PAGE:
Being in Singapore, we might be forgiven if our first response is hard work. But the harvest of hope is not produced chiefly through the sweat of our brow. When we are struggling without much success to forgive someone, for example, the strength to keep trying does not really come from us. It is produced neither by the gritting of our teeth nor by the making of solemn resolutions, as helpful as these may be. The harvest of authentic Christian hope is ultimately the work of God. It is produced in us by the One about whom Jesus speaks in the gospel today, the Advocate… that Spirit of truth whom the world can never receive since it neither sees nor knows him… This is also the One whom the Samaritan converts received in the first reading when Peter and John laid hands on them, the same One in whom we have all been baptized and confirmed. As Jesus reminds us in the gospel: you know him, because he is with you, he is in you…
If this is true, then part of the secret to letting hope flourish in and among us is first to acknowledge and to accept our own hopelessness, our own weakness, our own impotence, and to beg for the Spirit’s help. This is one request that our loving Father never denies. For if we know how to give good gifts to our children, how much more will our heavenly Father give the Holy Spirit to those who ask him (see Luke 11:13).
But it is only meaningful to have the power to make things grow if there is something to grow in the first place. Which is why Jesus tells us that the Spirit is received by us to the extent that we accept the seed that God the Father sows into the soil of our hearts, the seed who is Christ himself. If you love me you will keep my commandments. I shall ask the Father, and he will give you another Advocate. Isn’t this what we see in the first reading? The Samaritans are able to welcome the Spirit through the prayer of Peter and John only because they have first received the seed sown by Philip, who proclaimed the Christ to them. Before the growing, there must first be a sowing.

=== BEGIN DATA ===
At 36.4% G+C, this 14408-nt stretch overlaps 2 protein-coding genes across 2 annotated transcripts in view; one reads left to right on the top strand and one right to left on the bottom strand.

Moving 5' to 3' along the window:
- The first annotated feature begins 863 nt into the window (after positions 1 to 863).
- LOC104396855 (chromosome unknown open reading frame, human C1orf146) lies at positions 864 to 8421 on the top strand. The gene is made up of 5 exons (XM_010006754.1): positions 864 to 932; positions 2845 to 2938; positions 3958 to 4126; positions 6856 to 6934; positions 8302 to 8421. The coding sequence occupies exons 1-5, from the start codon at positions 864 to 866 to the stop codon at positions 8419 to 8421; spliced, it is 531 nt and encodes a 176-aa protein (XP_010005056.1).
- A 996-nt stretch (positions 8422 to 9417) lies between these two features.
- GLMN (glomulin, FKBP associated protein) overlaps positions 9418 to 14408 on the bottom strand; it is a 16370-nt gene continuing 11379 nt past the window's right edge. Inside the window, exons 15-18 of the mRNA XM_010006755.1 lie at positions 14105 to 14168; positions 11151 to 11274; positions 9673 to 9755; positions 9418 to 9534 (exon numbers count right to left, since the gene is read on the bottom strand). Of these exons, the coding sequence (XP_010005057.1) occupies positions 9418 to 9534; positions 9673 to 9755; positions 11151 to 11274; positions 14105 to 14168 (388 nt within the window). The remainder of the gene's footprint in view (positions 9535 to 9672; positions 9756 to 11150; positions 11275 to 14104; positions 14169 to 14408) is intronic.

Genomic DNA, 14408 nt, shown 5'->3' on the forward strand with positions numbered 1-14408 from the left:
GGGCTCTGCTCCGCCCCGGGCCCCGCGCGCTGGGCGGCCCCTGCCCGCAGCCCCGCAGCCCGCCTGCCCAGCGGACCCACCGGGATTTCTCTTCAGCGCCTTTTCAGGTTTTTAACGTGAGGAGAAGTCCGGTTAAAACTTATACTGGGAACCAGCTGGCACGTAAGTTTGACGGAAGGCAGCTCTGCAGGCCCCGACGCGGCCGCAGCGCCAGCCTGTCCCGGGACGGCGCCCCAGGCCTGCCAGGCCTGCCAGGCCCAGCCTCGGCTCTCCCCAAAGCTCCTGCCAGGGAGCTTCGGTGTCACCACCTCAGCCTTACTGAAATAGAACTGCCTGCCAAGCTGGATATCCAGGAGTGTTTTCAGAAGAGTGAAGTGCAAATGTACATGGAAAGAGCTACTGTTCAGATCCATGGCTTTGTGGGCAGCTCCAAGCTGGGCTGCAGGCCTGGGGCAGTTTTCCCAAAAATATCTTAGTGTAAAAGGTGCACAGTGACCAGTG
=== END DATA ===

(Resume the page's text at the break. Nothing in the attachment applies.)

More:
But how then does the soil become receptive enough to receive the seed? How do hardened hearts come to embrace God’s Word in its fullness, even to the extent of accepting both Christ’s dying and his rising? Often this happens because the sowing has been preceded by a plowing, a time when the soil of our hearts is painfully churned up to soften it for the seed. Isn’t this what the inmates of death row experience? In the apparent hopelessness of their condemned state, even as the final appeal for clemency has been rejected, their hearts are tenderly pried open to receive the Good News of God’s inexhaustible love.
We, of course, are not on death row. And neither should we go out of our way to do wrong so that our hearts can be plowed. As we are told in the second reading: it is better to suffer for doing right than for doing wrong. Still, don’t we each have our own fair share of painful experiences, times when we have had our hearts plowed by the trials and tribulations of life? The Good News is that, whether these experiences are the result of right- or wrongdoing, whether on our part or on the part of others, they can all be used for plowing. They can all serve to prepare our hearts to receive the seed of God’s Word. The pain of our suffering can be the first step in the cultivation of a rich harvest of hope, a harvest that we can then share with others, such that the cycle continues unto the fullness of life in God’s kingdom.
Sisters and brothers, as Christians we are all called to be cultivators of God’s great harvest of hope.
But how truly Christian are we?
Posted by Fr Chris at 1:58 pm